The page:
• Macintosh - Shouldn’t this fall under Office?
  • Discontinued products like Money and FoxPro
  • Four different categories for Dynamics
  • Windows “Help”
  • Groove - Come on, no one actually uses Groove, Groove is the reason why there’s a “custom install” option in Office.

There’s also a complete lack of any category for:

  • Open Source – Will this change as The CodePlex Foundation gains traction?
  • Photography – How is “HD Photo” ever going to take off if no one is out there evangelizing it?
  • Social Media – Everything is social these days, someone needs to be out there connecting this stuff to Windows.
  • OpenID – Oh wait, Microsoft’s OpenID implementation still isn’t available.
  • Forklifts – It’s all about forklifts lately.
  • General Microsoft Platform Evangelism
  • Windows Home Server \ Media Center home integration – This is a distinct category for the Cedia folks.

Some categories, such as “Client App Dev”, should be split into more categories: .NET, WPF, WCF, etc. Clumping this vast array of expertise into one single category is clearly leaving out a lot of qualified individuals. Splitting the category would allow more award “slots”.


Realizing the shortcomings of the program has led me to develop a completely new program to award to individuals who Microsoft has decided aren’t valuable enough to receive the Microsoft MVP Award:

The Not-Microsoft Almost Valuable Professional Award Program *


“Because some of us just aren’t quite valuable enough.”

The beauty of this award is that anyone can give it to themselves! No more frustrating “contributing to the community” nonsense just to get not-awarded at the end of the nomination period! Download the “AVP Award Logo” and use it on your site, in your email signature or as your forum avatar. Heck, we even have a Twibbon campaign. Support your Not-Microsoft AVP today!

Download the files used to create the logo. The files fall under the “do whatever you want with these as long as the end result is very funny” license.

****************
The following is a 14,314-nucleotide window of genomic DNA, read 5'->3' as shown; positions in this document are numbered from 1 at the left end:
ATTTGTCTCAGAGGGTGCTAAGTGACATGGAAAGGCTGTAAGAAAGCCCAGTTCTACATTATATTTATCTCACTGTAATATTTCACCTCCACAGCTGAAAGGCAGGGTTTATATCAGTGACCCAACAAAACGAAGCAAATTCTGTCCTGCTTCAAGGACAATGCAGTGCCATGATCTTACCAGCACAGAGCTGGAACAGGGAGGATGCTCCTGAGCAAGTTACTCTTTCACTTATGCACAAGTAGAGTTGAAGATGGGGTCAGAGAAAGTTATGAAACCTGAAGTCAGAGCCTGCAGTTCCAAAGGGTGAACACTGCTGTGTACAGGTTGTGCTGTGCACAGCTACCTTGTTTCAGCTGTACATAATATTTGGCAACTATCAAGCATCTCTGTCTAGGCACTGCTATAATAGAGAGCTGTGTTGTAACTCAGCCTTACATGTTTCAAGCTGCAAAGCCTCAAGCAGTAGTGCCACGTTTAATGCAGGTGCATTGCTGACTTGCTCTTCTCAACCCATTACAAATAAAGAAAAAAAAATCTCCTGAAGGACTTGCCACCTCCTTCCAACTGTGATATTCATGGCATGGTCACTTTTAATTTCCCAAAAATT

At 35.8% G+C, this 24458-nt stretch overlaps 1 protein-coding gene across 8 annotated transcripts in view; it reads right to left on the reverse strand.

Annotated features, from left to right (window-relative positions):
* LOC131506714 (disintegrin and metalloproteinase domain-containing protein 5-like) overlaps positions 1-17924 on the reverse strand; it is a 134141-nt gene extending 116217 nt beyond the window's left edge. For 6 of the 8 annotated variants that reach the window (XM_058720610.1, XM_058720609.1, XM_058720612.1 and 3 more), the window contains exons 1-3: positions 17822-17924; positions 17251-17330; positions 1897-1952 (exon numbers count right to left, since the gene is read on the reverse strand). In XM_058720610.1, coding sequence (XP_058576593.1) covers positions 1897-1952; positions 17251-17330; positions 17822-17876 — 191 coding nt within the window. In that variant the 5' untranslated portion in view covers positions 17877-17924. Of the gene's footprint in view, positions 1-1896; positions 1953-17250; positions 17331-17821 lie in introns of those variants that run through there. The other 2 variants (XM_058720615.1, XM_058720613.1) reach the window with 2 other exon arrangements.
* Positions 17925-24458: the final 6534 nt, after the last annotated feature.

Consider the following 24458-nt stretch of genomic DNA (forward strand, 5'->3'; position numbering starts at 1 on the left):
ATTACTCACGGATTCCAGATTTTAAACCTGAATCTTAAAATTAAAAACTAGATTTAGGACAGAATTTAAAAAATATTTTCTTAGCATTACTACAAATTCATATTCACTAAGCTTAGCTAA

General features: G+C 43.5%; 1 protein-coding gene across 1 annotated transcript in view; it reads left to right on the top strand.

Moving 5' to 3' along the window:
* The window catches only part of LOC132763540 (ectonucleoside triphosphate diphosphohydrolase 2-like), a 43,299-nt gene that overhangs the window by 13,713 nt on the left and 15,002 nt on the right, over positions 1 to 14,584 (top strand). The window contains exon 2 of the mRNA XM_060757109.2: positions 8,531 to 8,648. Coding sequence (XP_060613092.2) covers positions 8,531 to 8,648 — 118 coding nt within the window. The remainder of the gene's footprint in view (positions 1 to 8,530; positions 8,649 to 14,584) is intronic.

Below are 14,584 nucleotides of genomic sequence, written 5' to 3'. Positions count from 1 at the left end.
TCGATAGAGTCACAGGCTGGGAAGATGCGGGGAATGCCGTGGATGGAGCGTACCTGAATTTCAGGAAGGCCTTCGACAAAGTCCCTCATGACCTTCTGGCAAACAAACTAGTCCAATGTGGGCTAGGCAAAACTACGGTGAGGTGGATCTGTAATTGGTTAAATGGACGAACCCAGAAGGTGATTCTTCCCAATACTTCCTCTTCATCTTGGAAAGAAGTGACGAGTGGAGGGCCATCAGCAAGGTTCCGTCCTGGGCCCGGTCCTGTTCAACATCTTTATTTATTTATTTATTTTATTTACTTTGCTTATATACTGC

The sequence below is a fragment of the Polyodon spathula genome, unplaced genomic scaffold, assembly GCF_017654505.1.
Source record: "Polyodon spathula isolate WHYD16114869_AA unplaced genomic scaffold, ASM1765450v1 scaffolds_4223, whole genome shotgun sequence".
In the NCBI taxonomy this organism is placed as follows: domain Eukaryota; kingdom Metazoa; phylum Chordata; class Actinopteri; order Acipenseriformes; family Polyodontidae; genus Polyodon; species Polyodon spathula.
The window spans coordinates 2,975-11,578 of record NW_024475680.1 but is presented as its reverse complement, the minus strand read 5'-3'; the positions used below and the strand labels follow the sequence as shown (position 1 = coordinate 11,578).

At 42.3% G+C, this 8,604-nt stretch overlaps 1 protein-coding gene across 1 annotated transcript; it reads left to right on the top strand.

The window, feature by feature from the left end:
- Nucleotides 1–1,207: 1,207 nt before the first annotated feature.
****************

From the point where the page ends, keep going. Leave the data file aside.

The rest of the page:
* Not to be confused with the up and coming “Not-Microsoft Most Valuable Unprofessional” which is a completely different award for unprofessionals.

How-To Disable DXVA for ATI Cards to Fix Pixilation and Corruption in High Bitrate h264 Files

I originally posted this as a reply on The Green Button:

And now I’m posting it here for mostly personal reference.

I have problems with at least four 1080p and three 720p h264 files. The problem is basically what netscan02 said: ATI cards have issues with some higher bitrate files. I'm using the default video driver that comes on the Windows 7 DVD (which is apparently the same as the driver in the "Catalyst 9.5" package). I have not tried any of the newer Catalyst releases as I would rather let Windows Update handle driver updates instead of chasing new Catalyst releases.

My "solution" ended up being to disable DXVA for h264 using "DXVA Checker":

All you have to do is download DXVA Checker, extract it somewhere, run it, hit the little button in the upper right corner under the close button (X), hit Video Acceleration Settings (or CTRL-V) and toggle "HWUVD_DisableH264". There should be a check mark in the checkbox to the left and a "1" in the Value column if you clicked in the right place.

Keep in mind that this disables DXVA for h264 streams so you're going to see quite a bit of CPU usage when playing ANY h264 files from now on. This may not be an issue as DXVA gets disabled if your files have subtitle streams anyway.

There may be other solutions but this one gets your stuff working without mucking about with 3rd party nonsense. (Well other than our favorite trilogy of Haali (for MKV's), AC3Filter (for DTS) and VSFilter (for subtitles).)